Location: Crop Genetics ResearchTitle: Interactions of gene expression, alternative splicing, and DNA methylation in determining nodule identity
|NIYIKIZA, DANIEL - University Of Tennessee|
|PIYA, SARBOTTAM - University Of Tennessee|
|ROUTRAY, PRATYUSH - University Of Tennessee|
|MIAO, LONG - University Of Tennessee|
|KIM, WON-SEOK - University Of Missouri|
|BURCH-SMITH, TESSA - University Of Tennessee|
|GILL, TOM - University Of Tennessee|
|SAMS, CARL - University Of Tennessee|
|PANTALONE, VINCE - University Of Tennessee|
|HEWEZI, TAREK - University Of Tennessee|
Submitted to: Plant Journal
Publication Type: Peer Reviewed Journal
Publication Acceptance Date: 5/20/2020
Publication Date: 6/3/2020
Citation: Niyikiza, D., Piya, S., Routray, P., Miao, L., Kim, W., Burch-Smith, T., Gill, T., Sams, C., Arelli, P.R., Pantalone, V., Krishnan, H.B., Hewezi, T. 2020. Interactions of gene expression, alternative splicing, and DNA methylation in determining nodule identity. Plant Journal. 103(5):1744-1766. https://doi.org/10.1111/tpj.14861.
Interpretive Summary: Soybean plants uniquely produce their own nitrogen by having nitrogen-fixing nodules on the roots through a symbiotic (mutually beneficial) interaction with specialized soil bacteria collectively known as rhizobia. Nitrogen fixation is a process by which nitrogen in the air is incorporated into a form that the plant can utilize, and this process involves both the plant and rhizobia. Thus, application of nitrogen fertilizer is not required for soybean fields. Symbiotic-interaction is a complex genetic process, and the objective of the current study was to identify the key genes and determine when they are turned on and off during the process. Understanding how the genes function together as nodules form, develop, and degrade, may help identify genetic engineering methods to increase the level of nitrogen fixation activity. In this research, more than 10,000 genes were identified as having a role in nodule development and function. Some of the complex processes for increased formation of nodules on the soybean roots are better understood because of this research. The implications are far reaching. Ultimately growers may have potential benefits for increased yields and higher profits.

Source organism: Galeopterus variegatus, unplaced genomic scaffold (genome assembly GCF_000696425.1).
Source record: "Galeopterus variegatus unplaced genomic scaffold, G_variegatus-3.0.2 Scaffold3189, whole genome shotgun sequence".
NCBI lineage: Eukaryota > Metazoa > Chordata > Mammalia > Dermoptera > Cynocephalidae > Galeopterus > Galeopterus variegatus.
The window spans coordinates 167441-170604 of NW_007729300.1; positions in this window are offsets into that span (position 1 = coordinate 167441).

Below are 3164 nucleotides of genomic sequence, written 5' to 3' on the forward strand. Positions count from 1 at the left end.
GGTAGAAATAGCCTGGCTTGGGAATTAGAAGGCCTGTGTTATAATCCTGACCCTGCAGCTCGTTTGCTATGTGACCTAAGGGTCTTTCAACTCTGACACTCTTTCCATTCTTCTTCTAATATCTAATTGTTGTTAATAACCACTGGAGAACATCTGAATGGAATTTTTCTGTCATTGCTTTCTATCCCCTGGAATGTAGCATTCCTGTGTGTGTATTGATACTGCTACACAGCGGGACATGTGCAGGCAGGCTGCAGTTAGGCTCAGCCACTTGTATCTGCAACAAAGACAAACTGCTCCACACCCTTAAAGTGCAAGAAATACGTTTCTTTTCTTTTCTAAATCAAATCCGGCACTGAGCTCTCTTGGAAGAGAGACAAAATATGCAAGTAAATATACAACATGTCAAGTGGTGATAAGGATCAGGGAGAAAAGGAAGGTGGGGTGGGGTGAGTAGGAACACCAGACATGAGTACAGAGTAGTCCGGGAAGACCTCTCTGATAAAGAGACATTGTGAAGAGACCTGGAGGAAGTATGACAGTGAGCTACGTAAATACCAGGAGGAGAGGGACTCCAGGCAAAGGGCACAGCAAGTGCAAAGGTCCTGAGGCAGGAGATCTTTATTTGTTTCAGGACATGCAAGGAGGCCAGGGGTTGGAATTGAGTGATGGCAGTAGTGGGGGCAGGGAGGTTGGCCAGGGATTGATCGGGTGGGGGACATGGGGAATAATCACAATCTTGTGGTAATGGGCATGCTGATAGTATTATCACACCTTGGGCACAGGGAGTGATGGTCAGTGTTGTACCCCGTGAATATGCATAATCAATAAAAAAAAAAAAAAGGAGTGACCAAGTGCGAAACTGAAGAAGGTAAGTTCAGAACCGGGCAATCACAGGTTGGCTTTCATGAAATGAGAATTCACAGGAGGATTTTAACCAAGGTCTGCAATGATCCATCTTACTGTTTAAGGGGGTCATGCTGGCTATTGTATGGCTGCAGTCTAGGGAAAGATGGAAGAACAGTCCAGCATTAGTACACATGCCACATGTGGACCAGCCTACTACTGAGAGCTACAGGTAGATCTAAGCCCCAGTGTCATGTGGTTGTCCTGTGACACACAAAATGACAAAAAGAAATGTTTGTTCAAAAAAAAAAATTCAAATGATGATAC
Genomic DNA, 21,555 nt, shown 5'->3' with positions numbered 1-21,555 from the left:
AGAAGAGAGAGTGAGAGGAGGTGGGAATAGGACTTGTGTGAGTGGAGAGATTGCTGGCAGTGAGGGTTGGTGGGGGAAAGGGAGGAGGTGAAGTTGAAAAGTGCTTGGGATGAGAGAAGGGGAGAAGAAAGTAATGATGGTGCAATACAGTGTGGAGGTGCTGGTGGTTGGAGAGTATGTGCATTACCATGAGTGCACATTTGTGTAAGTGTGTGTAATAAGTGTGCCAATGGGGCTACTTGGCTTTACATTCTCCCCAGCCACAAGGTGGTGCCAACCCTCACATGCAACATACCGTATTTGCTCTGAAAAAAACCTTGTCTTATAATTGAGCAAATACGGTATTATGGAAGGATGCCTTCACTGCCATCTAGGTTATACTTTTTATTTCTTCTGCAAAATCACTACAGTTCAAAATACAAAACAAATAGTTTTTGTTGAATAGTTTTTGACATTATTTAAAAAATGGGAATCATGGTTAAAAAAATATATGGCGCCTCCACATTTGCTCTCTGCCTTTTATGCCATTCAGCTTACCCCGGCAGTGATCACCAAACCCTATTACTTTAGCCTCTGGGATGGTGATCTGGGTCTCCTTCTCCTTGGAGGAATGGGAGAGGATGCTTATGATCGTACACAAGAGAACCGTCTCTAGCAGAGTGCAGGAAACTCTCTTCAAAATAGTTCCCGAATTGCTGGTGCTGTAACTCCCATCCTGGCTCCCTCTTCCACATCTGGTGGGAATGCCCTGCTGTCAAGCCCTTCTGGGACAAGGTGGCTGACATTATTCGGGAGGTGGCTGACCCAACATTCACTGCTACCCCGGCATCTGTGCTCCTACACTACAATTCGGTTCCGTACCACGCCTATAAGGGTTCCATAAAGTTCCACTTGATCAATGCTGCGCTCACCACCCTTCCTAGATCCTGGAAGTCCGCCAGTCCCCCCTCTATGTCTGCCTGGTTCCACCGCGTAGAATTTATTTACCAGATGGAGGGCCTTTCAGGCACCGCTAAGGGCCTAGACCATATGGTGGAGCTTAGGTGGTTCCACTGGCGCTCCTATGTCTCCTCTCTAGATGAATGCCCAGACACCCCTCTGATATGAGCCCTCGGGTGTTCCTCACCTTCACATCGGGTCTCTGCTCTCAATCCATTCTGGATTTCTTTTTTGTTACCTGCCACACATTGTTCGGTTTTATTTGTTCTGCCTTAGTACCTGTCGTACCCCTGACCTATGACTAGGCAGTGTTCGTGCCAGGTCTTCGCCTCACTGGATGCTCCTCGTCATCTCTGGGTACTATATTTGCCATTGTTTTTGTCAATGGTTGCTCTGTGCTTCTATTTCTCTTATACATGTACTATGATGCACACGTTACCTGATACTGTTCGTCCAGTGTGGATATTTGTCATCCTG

Technical Abstract: Soybean nodulation is a highly controlled process that involves complex gene regulation at both transcriptional and post-transcriptional levels. In the present study, we pro'led gene expression changes, alternative splicing events, and DNA methylation patterns during nodule formation, development, and senescence. The transcriptome data uncovered key transcription patterns of nodule development that included 9669 core genes and 7302 stage-speci'c genes. Alternative splicing analysis uncovered a total of 2323 genes that undergo alternative splicing events in at least one nodule developmental stage, with activation of exon skipping and repression of intron retention being the most common splicing events in nodules compared to roots. Approximately 40% of the differentially spliced genes were also differentially expressed at the same nodule developmental stage, implying a substantial association between gene expression and alternative splicing. Genome-wide-DNA methylation analysis revealed dynamic changes in nodule methylomes that were speci'c to each nodule stage, occurred in a sequence-speci'c manner, and impacted the expression of 1864 genes. An attractive hypothesis raised by our data is that increased DNA methylation may contribute to the ef'ciency of alternative splicing. Together, our results provide intriguing insights into the associations between gene expression, alternative splicing, and DNA methylation that may shape transcriptome complexity and proteome speci'city in developing soybean nodules.